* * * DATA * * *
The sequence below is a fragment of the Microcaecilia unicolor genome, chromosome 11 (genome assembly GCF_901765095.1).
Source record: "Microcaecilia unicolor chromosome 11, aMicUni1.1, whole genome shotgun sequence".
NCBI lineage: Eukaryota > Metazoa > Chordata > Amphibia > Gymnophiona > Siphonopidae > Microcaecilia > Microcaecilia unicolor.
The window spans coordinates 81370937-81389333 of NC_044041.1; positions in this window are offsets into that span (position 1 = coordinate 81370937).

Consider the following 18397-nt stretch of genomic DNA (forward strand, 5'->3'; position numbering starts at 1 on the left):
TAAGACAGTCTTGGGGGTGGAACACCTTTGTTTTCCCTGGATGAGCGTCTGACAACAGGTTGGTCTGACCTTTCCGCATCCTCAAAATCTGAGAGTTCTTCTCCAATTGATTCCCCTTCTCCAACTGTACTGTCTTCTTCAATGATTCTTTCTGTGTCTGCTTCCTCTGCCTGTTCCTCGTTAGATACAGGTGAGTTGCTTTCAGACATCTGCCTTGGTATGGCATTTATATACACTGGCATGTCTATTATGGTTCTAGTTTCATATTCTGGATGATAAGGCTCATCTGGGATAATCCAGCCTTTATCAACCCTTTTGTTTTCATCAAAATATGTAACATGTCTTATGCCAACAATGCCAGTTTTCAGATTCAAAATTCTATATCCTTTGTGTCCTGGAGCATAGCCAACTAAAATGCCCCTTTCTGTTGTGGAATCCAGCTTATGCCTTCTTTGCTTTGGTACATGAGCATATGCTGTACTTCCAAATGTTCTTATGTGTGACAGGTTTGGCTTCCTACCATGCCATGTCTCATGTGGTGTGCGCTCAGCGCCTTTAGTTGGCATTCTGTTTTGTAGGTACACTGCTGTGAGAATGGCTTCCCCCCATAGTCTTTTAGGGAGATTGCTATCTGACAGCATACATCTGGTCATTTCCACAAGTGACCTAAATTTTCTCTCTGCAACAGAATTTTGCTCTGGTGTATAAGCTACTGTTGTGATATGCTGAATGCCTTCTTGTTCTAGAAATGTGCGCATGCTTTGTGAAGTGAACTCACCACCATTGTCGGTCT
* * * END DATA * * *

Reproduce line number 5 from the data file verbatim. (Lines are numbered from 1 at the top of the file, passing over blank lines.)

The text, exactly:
Consider the following 18397-nt stretch of genomic DNA (forward strand, 5'->3'; position numbering starts at 1 on the left):